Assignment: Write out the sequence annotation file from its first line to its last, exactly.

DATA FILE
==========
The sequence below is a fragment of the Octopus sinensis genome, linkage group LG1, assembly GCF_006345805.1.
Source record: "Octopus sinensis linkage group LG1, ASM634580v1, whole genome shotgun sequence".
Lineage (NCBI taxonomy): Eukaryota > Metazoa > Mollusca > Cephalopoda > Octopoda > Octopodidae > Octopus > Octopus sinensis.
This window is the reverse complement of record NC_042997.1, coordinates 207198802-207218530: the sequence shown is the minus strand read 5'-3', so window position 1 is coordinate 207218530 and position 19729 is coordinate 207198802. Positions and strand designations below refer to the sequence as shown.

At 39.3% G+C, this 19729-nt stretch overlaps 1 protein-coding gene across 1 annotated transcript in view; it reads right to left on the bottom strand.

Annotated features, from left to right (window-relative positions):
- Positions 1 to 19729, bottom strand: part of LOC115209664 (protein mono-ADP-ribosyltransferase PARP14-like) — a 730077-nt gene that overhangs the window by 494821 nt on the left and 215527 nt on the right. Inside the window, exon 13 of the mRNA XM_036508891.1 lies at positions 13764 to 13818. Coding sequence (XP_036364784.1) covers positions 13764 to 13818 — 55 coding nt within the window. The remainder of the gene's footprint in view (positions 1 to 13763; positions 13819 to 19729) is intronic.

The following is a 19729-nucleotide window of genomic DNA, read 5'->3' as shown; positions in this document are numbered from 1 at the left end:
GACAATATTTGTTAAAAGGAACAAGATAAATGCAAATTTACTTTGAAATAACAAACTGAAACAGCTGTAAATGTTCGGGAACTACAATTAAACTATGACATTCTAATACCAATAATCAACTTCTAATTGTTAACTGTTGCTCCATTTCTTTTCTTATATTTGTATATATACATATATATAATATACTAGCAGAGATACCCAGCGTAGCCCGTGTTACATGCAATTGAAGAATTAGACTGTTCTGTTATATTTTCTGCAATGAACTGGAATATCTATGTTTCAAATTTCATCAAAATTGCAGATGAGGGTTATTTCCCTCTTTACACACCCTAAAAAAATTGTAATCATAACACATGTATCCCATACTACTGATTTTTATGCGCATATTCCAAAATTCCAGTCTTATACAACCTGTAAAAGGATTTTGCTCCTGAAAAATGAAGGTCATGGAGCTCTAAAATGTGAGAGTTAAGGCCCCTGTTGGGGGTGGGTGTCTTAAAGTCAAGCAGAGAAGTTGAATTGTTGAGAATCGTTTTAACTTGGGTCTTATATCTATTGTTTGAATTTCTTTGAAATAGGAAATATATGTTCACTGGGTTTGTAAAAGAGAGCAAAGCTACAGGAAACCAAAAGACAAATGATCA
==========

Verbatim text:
The sequence below is a fragment of the Octopus sinensis genome, linkage group LG1, assembly GCF_006345805.1.
Source record: "Octopus sinensis linkage group LG1, ASM634580v1, whole genome shotgun sequence".
Lineage (NCBI taxonomy): Eukaryota > Metazoa > Mollusca > Cephalopoda > Octopoda > Octopodidae > Octopus > Octopus sinensis.
This window is the reverse complement of record NC_042997.1, coordinates 207198802-207218530: the sequence shown is the minus strand read 5'-3', so window position 1 is coordinate 207218530 and position 19729 is coordinate 207198802. Positions and strand designations below refer to the sequence as shown.

At 39.3% G+C, this 19729-nt stretch overlaps 1 protein-coding gene across 1 annotated transcript in view; it reads right to left on the bottom strand.

Annotated features, from left to right (window-relative positions):
- Positions 1 to 19729, bottom strand: part of LOC115209664 (protein mono-ADP-ribosyltransferase PARP14-like) — a 730077-nt gene that overhangs the window by 494821 nt on the left and 215527 nt on the right. Inside the window, exon 13 of the mRNA XM_036508891.1 lies at positions 13764 to 13818. Coding sequence (XP_036364784.1) covers positions 13764 to 13818 — 55 coding nt within the window. The remainder of the gene's footprint in view (positions 1 to 13763; positions 13819 to 19729) is intronic.

The following is a 19729-nucleotide window of genomic DNA, read 5'->3' as shown; positions in this document are numbered from 1 at the left end:
GACAATATTTGTTAAAAGGAACAAGATAAATGCAAATTTACTTTGAAATAACAAACTGAAACAGCTGTAAATGTTCGGGAACTACAATTAAACTATGACATTCTAATACCAATAATCAACTTCTAATTGTTAACTGTTGCTCCATTTCTTTTCTTATATTTGTATATATACATATATATAATATACTAGCAGAGATACCCAGCGTAGCCCGTGTTACATGCAATTGAAGAATTAGACTGTTCTGTTATATTTTCTGCAATGAACTGGAATATCTATGTTTCAAATTTCATCAAAATTGCAGATGAGGGTTATTTCCCTCTTTACACACCCTAAAAAAATTGTAATCATAACACATGTATCCCATACTACTGATTTTTATGCGCATATTCCAAAATTCCAGTCTTATACAACCTGTAAAAGGATTTTGCTCCTGAAAAATGAAGGTCATGGAGCTCTAAAATGTGAGAGTTAAGGCCCCTGTTGGGGGTGGGTGTCTTAAAGTCAAGCAGAGAAGTTGAATTGTTGAGAATCGTTTTAACTTGGGTCTTATATCTATTGTTTGAATTTCTTTGAAATAGGAAATATATGTTCACTGGGTTTGTAAAAGAGAGCAAAGCTACAGGAAACCAAAAGACAAATGATCA